You wouldn’t normally associate Texas with suspension bridges, would you? Actually, there are a couple of those bridges in the Hill Country and they’re both in San Saba: Beveridge Bridge and Regency Bridge.
Regency Bridge is also known as the “Swinging Bridge” because is sways. I don’t know about you, but the idea terrifies me. When we went to see the bridge, my husband walked half-way along without batting an eyelid. I, on the other hand, was petrified because I have a fear to heights. My legs refused to go beyond the steel tower. I had to zoom in to take pictures of my husband on the bridge.
Oh, and the wind blowing through the steel cables makes an eerie sound.
The history of the Regency Bridge
Regency Bridge straddles the Colorado River and connects the counties of San Saba and Mills. Although it’s been bypassed by paved farm roads, the bridge was vital for farmers and ranchers for going to market.
The first bridge was built in 1903, but it collapsed in 1924. According to local records, a boy, a horse, and some cattle died as a result. The bridge was rebuilt but was washed away by a flood in 1936. A crew of workers rebuilt the bridge in 1939. It was repaired since then, with the latest facelift being in 2014.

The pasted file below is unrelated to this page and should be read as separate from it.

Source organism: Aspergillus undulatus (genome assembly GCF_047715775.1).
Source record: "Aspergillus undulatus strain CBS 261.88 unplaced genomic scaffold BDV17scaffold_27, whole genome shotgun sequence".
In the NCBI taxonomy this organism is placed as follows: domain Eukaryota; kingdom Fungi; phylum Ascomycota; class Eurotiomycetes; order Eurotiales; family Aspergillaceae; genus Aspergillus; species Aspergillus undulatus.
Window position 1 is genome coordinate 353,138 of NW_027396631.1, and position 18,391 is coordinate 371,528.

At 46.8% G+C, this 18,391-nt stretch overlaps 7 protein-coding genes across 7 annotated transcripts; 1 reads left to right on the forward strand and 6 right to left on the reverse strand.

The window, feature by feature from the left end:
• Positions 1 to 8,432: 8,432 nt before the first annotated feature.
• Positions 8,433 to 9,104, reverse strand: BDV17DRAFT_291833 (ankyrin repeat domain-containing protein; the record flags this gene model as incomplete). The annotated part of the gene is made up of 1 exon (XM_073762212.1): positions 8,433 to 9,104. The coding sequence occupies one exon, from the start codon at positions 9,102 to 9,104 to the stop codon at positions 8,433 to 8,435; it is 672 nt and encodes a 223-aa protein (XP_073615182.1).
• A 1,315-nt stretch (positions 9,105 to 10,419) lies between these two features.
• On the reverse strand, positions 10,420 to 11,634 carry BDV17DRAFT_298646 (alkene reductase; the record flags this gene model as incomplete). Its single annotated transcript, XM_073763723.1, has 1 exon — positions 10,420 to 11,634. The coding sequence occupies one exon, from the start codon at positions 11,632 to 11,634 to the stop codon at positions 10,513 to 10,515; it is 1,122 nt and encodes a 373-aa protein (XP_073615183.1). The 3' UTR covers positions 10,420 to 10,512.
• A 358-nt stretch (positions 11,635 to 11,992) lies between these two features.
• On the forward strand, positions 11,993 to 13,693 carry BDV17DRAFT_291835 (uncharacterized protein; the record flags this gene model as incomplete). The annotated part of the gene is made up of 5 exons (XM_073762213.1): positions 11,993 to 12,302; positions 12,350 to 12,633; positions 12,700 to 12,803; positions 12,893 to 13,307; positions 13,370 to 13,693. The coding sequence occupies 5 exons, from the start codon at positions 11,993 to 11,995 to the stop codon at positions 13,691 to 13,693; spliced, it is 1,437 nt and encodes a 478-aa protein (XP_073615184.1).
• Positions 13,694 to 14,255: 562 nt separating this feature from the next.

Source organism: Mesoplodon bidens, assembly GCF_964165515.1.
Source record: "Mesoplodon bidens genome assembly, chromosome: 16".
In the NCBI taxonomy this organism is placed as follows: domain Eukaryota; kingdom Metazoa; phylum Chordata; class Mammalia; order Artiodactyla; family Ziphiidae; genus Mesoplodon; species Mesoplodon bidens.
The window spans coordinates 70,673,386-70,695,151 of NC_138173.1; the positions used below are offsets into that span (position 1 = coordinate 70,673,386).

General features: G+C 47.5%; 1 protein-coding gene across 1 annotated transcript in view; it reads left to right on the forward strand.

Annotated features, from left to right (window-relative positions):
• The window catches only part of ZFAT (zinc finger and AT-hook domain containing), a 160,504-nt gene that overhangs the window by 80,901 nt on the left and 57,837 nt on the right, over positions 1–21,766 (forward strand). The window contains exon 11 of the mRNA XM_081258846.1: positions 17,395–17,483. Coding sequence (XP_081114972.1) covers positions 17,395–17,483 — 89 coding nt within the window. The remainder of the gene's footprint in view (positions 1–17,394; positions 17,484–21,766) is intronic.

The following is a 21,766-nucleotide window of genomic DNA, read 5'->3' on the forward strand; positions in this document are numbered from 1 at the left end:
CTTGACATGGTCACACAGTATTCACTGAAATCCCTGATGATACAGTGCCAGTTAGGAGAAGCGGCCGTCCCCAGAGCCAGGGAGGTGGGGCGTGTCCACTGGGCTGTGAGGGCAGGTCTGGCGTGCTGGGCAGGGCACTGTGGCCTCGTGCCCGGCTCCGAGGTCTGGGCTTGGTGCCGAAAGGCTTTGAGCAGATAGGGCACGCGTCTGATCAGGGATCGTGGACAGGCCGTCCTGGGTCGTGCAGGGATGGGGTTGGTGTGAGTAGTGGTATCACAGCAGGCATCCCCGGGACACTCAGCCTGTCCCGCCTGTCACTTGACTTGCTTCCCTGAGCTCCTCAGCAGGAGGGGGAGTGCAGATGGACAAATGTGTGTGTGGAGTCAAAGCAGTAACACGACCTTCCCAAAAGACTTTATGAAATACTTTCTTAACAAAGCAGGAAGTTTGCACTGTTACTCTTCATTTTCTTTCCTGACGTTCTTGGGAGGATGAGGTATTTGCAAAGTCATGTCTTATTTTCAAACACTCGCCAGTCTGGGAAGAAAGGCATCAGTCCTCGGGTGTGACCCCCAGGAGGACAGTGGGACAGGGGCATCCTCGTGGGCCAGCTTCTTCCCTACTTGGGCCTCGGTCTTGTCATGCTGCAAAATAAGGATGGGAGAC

Regency Bridge has one lane and is located at the intersection of San Saba Country Road 137 and Mills County Road 433. It’s near a tiny community named Regency.
The bridge’s overall length, including both approaches, is 403 feet. The main span in 343 feet long between towers.
The wooden deck is 16 feet wide.
It’s a cable suspension bridge supported by permanent abutment towers. The cables are anchored to the ground into concrete behind each welded steel tower.
The cables are 3 ¼” in diameter are consist of 475 strands of No. 9 gauge galvanized wire.
The wooden roadway is supported on timber stringers and steel floor beams hung from steel suspension rods.
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